Over the last few years, one dominant narrative on the left on Latin America has been that one progressive Latin American president after another has been elected and everything has been going fine – if only it wasn’t for Washington and foreign corporations interfering. But the fact is that there are a lot of discontented movements in each country in the region with a left-leaning leader. Many presidents have turned their backs on the same movements that helped get them into office. This book provides a history of this relationship over the last ten years, and it’s something that doesn’t enter the debate very often when discussing Latin America.
MU: Did any of the movements get the interactions with the state and with political parties–the “dance with dynamite,” right?
BD: Some dynamic social movements exist in Brazil and Bolivia, where there’s this incredible capacity to play the electoral game and support referendums or candidates, but withdraw when it looks like such support would complicate their politics or autonomy.
MU: That’s a tough model to figure out.
BD: It’s definitely tough. But a lot of movements have been effective at it. Movements in Bolivia have been successful at navigating the terrain between critically supporting Morales but also trying to defeat the right wing. The CONAIE (indigenous movement) in Ecuador has been strong in its defense of the environment and has withdrawn its support from President Correa because of his policies against their movement and against the Amazon. Even with this past coup attempt, on September 30, CONAIE continued to criticize Correa for his policies. The ability to support a government when it needs defense from the right while simultaneously criticizing that government has been beneficial to various movements in Latin America.
MU: You saw mixed results from new leftist governments throughout the book. In the chapter on Venezuela, you write about a conversation with a member of the Venezuelan Housewives Union, saying, “The union grew out of the space–both real and psychological–created by the new constitution, and now operates in a symbiotic relationship with the state.” So the female union members have benefited greatly from the changes brought by Chavez. At the same time, you write, “The state is seen as a fundamental legitimizing force within a system that enables programs and unions like this to emerge, but doesn’t transform the basic social and economic structure the government operates in.”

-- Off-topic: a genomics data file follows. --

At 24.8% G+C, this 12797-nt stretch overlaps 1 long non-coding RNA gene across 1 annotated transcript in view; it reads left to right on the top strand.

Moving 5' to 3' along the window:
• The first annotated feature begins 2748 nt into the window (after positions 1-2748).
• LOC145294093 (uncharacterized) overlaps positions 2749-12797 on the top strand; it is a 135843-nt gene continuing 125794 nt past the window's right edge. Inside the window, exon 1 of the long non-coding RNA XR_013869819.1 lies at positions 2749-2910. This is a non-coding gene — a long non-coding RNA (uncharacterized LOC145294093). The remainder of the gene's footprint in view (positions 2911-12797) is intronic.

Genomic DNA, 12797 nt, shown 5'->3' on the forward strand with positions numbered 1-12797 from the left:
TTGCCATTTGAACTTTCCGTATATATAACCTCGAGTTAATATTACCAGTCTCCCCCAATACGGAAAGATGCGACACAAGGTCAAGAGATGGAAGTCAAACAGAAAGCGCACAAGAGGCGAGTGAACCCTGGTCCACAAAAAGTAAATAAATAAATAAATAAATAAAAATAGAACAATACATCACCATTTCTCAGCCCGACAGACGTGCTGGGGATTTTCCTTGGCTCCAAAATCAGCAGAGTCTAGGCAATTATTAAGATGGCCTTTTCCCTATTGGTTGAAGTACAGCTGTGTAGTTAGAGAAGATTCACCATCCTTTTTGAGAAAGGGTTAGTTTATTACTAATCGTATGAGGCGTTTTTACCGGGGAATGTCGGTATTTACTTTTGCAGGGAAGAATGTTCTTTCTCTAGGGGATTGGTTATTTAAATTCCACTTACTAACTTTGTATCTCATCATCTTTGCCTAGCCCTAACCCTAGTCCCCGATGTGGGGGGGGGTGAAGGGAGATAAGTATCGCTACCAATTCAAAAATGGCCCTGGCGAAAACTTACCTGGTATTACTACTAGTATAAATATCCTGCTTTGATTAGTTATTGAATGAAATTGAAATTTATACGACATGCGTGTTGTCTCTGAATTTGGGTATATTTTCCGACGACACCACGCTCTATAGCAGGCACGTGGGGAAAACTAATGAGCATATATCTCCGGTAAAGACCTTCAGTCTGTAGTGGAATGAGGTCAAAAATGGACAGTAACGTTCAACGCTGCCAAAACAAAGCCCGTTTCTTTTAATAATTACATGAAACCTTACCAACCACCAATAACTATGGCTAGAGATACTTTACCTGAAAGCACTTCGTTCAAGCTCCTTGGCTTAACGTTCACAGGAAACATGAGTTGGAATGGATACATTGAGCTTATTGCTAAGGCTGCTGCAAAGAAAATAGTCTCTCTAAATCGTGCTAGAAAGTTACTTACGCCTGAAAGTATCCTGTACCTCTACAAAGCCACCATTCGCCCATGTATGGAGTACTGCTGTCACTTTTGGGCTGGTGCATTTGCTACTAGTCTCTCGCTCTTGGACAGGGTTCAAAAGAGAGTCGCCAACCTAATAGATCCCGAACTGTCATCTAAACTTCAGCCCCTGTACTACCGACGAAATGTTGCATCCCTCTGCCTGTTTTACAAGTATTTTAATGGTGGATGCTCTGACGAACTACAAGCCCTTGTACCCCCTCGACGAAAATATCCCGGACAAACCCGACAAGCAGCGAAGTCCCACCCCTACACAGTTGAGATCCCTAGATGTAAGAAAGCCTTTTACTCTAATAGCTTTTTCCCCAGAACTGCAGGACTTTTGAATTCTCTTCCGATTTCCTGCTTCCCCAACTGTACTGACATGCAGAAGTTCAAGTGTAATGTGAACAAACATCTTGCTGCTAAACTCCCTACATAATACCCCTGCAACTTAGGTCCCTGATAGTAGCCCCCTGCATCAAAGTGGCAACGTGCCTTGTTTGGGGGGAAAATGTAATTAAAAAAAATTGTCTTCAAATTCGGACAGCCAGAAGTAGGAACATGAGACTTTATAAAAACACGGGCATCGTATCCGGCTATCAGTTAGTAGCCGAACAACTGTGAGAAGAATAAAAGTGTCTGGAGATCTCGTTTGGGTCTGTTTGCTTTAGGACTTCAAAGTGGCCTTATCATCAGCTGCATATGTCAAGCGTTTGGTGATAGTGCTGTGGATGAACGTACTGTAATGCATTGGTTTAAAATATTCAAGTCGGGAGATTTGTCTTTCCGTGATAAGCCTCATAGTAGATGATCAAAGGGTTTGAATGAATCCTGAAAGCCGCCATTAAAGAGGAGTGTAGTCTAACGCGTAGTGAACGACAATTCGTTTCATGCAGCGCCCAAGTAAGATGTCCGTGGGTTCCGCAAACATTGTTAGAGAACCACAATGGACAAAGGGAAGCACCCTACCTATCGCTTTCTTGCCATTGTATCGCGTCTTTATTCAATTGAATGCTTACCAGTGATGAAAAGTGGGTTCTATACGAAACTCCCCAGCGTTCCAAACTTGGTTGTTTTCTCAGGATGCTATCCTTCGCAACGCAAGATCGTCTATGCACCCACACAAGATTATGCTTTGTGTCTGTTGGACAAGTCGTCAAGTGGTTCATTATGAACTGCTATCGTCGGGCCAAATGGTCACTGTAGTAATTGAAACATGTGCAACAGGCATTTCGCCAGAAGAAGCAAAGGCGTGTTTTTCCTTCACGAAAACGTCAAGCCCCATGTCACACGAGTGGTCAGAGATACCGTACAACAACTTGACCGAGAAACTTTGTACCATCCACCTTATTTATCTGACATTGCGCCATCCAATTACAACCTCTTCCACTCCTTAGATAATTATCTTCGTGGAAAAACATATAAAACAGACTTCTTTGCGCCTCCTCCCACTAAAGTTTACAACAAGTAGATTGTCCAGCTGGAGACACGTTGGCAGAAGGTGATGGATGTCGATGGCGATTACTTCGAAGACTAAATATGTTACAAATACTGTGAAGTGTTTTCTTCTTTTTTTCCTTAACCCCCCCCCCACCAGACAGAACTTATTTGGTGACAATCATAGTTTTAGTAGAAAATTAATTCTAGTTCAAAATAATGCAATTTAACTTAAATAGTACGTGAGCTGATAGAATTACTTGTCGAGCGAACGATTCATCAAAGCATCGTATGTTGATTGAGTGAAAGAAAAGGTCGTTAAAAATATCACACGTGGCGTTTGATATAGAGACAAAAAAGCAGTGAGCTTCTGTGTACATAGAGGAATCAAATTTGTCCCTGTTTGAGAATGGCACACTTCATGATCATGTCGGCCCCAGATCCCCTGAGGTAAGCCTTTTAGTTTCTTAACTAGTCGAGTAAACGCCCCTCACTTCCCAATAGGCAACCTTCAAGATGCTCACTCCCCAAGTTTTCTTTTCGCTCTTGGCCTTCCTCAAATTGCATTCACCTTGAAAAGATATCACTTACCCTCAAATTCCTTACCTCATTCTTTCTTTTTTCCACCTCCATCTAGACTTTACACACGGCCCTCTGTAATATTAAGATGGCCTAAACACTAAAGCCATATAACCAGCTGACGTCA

BD: A lot of wonderful social programs and political projects in Venezuela began at Chavez’s initiative. Two major questions are, once these spaces have been opened, to what extent does Chavez use them for votes, for his own benefit to concentrate his power? And to what extent has his administration allowed those new spaces to be used by people, from the ground up? In the case of the communal councils and other programs I look at in the book, there’s a clear exertion on the part of people in neighborhoods to go beyond what Chavez and local mayors say; to use the tools from the Bolivarian process to transform their lives and their neighborhood without the red tape of bureaucracy, without allowing the government to corral grassroots energy out of neighborhoods and into elections. Many Venezuelans involved in state-initiated programs successfully fight to use the Bolivarian process, rather than be used by it.
MU: How do you see the movements you describe in the book faring over the long term?
BD: Every country is different, but I think we’ll continue to see a well-organized, well-funded push from the right to take power back from the left, and certain social movements may be caught somewhere in-between this tug of war. The success of these leftist governments will depend on how much they respond to the movements in their countries, because most of the movements that seek government reform are proposing sustainable, democratic policies that are more viable than what the government is doing. For example, the indigenous movement in Ecuador in its struggle to protect its culture, land and the environment, and various indigenous movements in Bolivia fighting for more say in the development of government. These are the voices presidents should be listening to, not the military, the right or foreign corporations.